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China cracks down on ship pollution

Beijing is clamping down further on ship emissions in rulings that could change the shipping industry forever. The Chinese government has come under pressure to act over the dire state of the environment and has already taken sweeping measures against many industries, including shipping with the creation of the nation’s first ECAs (emission control areas). It is now going a step further, issuing its first ever set of national standards to curb harmful emissions from the shipping industry.

The standards issued jointly by the Ministry of Environment (MEP) and the country’s quality watchdog – the General Administration of Quality Supervision, Inspection and Quarantine – aim to cut emissions of greenhouse gasses and other particulate matter from ships with an engine capacity of over 37 kilowatts.

MEP data claims that the shipping industry contributed 8.4% of the total sulphur dioxide emissions and more than 11% of nitrogen oxide released in 2013.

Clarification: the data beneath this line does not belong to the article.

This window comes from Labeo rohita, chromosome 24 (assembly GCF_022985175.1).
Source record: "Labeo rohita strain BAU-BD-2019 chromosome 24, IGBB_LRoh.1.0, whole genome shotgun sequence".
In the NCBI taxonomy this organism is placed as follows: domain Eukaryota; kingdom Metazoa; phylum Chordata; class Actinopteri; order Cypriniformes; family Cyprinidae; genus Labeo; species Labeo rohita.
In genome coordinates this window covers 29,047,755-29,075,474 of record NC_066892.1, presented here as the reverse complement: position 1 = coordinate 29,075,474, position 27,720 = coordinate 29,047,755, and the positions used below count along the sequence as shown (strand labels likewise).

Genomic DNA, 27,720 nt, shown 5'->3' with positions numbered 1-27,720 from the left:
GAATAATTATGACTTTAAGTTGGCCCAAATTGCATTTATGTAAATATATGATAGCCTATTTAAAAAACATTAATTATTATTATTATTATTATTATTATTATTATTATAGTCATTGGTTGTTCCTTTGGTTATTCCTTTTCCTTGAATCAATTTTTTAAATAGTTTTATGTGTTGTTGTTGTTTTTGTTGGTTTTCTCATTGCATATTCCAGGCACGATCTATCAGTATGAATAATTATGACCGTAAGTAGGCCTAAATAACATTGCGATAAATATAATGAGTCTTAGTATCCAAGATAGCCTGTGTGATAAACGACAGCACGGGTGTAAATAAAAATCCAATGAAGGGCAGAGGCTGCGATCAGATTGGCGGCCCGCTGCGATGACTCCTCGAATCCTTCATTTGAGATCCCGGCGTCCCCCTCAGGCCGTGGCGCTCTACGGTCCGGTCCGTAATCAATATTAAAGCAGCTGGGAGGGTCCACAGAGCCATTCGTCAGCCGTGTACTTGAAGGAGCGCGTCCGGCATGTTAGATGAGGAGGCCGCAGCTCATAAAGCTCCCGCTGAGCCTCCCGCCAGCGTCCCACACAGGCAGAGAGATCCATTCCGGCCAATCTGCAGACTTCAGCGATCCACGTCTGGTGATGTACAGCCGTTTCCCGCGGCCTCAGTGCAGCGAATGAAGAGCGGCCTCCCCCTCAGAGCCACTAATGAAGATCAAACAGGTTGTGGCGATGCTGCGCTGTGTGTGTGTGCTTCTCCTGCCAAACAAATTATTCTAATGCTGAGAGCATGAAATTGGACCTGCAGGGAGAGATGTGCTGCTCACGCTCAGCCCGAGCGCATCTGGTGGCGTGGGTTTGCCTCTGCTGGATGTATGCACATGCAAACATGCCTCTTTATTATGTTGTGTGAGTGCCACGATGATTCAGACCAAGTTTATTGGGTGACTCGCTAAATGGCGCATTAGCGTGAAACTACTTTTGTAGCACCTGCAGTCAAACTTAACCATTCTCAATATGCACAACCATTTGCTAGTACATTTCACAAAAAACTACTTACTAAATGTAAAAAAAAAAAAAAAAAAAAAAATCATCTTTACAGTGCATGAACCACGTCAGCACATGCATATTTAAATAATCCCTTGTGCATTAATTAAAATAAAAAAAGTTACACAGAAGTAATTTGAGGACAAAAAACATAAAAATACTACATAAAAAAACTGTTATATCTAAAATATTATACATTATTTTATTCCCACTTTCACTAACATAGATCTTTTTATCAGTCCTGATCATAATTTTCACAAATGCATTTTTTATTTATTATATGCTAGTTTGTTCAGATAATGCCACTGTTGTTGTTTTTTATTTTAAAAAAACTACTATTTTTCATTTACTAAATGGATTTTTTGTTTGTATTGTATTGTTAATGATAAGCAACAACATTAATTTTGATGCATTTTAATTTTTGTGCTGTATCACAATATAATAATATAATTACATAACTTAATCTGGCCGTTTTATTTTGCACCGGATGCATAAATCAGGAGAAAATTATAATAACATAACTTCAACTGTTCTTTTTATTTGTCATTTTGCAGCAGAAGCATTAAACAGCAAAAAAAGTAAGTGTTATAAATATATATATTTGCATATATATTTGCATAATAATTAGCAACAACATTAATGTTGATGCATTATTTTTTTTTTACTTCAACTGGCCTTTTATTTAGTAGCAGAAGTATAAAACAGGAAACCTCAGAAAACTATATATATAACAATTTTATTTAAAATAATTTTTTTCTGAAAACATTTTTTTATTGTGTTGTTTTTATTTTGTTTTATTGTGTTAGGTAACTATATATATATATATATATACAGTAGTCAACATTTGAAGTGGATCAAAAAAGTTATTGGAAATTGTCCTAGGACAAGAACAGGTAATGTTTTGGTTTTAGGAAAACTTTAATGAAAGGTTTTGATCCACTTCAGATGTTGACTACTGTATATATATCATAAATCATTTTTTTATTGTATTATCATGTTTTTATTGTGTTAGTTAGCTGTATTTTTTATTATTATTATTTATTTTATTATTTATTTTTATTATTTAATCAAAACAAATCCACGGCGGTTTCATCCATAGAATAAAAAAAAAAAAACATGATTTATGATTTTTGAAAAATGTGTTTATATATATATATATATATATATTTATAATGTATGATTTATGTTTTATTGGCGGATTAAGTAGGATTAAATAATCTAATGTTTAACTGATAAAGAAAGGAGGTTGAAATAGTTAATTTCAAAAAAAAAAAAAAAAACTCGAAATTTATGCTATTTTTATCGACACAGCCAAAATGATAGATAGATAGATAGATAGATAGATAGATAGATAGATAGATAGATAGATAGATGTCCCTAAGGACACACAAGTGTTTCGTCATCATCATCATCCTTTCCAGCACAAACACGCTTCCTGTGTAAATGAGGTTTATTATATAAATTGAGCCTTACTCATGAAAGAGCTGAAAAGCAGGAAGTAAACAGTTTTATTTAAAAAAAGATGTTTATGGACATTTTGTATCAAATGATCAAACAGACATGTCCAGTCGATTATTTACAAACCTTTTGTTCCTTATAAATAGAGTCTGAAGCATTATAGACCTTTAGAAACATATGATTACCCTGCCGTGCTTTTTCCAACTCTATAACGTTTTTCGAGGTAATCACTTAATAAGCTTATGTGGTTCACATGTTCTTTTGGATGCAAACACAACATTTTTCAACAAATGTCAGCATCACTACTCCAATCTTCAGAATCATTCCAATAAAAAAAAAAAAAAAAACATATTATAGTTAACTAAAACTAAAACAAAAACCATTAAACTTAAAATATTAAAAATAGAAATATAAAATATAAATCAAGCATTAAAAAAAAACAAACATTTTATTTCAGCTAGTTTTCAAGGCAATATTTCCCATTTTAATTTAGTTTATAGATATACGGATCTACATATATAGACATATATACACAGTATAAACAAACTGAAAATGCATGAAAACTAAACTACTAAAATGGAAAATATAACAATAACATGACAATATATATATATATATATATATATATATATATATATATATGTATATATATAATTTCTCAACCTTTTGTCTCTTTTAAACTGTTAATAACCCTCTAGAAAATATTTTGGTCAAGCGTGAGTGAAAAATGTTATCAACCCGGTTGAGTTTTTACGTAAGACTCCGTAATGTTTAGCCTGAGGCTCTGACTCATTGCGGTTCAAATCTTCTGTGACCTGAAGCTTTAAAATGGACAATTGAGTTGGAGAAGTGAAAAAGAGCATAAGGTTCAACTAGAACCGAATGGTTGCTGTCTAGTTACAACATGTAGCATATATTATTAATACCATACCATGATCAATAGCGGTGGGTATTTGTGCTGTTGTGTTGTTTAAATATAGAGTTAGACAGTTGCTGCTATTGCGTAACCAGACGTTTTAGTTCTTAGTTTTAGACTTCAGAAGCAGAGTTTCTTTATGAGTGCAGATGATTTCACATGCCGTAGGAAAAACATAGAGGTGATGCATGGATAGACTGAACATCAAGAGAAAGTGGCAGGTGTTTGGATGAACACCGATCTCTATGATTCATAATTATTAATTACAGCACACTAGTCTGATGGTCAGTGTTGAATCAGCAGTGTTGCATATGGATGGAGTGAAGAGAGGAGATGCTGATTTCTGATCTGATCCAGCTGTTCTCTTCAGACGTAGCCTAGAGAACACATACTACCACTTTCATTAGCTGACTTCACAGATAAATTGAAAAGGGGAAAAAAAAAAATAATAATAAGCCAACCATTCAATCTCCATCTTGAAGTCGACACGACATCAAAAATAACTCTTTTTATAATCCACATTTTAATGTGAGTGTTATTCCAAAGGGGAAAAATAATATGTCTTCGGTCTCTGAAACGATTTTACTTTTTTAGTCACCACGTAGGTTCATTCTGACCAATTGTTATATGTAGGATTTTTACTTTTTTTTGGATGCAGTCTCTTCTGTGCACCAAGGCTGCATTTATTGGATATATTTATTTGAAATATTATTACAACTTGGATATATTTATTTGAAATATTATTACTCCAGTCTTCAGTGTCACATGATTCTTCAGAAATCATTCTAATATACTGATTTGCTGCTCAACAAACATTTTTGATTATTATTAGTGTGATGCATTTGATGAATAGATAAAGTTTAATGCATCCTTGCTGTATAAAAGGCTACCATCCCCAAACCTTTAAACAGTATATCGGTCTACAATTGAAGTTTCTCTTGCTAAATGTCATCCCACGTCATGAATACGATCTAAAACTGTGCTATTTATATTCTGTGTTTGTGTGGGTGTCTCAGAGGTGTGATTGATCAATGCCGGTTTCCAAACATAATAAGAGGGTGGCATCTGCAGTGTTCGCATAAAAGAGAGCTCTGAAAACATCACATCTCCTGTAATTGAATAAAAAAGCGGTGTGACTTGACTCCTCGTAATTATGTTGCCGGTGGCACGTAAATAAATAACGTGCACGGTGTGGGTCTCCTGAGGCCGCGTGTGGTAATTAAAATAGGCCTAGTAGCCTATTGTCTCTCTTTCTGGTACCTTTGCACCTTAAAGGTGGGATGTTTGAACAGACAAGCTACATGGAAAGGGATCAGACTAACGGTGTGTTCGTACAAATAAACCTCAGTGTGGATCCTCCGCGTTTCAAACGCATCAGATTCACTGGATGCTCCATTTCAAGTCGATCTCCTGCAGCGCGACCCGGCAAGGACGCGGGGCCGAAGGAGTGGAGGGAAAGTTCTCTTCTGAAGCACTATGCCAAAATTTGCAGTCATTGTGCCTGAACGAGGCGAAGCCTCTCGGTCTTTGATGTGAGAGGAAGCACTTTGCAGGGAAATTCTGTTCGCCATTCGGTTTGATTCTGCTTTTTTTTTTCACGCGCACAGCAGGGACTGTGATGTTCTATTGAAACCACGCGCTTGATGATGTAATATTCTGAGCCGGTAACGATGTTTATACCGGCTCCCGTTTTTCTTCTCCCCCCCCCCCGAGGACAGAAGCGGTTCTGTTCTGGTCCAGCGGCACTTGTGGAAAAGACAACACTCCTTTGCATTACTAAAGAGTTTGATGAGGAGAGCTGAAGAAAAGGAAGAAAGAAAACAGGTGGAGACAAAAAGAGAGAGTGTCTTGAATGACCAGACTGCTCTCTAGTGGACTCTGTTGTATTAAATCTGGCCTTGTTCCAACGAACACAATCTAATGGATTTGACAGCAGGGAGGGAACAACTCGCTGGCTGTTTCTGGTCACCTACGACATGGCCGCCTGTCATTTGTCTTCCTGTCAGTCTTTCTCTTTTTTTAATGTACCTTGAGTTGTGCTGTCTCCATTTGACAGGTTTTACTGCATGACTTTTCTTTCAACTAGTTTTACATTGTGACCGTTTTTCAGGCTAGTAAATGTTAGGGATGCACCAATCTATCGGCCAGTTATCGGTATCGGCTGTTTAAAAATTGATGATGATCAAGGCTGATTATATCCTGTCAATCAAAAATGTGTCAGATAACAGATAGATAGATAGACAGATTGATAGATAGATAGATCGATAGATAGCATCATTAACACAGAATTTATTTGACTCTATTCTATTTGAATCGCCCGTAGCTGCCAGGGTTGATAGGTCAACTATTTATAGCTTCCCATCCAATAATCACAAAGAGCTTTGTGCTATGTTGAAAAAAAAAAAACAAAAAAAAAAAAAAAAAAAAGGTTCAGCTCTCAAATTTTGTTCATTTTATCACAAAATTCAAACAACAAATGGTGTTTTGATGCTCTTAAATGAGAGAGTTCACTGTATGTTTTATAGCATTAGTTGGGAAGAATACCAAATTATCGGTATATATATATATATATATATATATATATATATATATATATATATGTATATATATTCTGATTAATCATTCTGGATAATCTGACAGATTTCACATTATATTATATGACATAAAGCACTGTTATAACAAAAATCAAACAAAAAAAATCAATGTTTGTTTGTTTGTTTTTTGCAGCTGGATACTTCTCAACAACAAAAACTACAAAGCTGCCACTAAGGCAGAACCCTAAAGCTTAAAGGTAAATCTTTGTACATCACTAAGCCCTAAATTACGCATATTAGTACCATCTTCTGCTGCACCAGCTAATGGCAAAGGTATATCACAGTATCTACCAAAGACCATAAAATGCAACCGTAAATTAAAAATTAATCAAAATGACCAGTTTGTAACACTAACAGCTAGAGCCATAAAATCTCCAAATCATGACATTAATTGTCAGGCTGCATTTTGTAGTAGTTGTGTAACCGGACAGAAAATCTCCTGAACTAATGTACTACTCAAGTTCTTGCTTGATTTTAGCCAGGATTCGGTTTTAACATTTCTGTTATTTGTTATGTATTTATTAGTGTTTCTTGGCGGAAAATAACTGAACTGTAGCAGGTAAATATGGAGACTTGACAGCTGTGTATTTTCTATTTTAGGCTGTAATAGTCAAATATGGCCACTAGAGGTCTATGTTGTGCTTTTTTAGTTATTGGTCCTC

In the first stage of the new standards, the shipping industry is required to cut emissions of PM10 and PM2.5 by about 70% from the levels in 2016 over the next three years. 20% of the current nitrogen oxide emissions must also be slashed over the same period.

The second stage will see ship operators need to cut another 40% of PM10 and PM2.5 emissions from levels in 2019 and reduce nitrogen oxide emissions by a further 20% from 2020 to 2022, according to the document.

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Sam Chambers

Starting out with the Informa Group in 2000 in Hong Kong, Sam Chambers became editor of Maritime Asia magazine as well as East Asia Editor for the world’s oldest newspaper, Lloyd’s List. In 2005 he pursued a freelance career and wrote for a variety of titles including taking on the role of Asia Editor at Seatrade magazine and China correspondent for Supply Chain Asia. His work has also appeared in The Economist, The New York Times, The Sunday Times and The International Herald Tribune.
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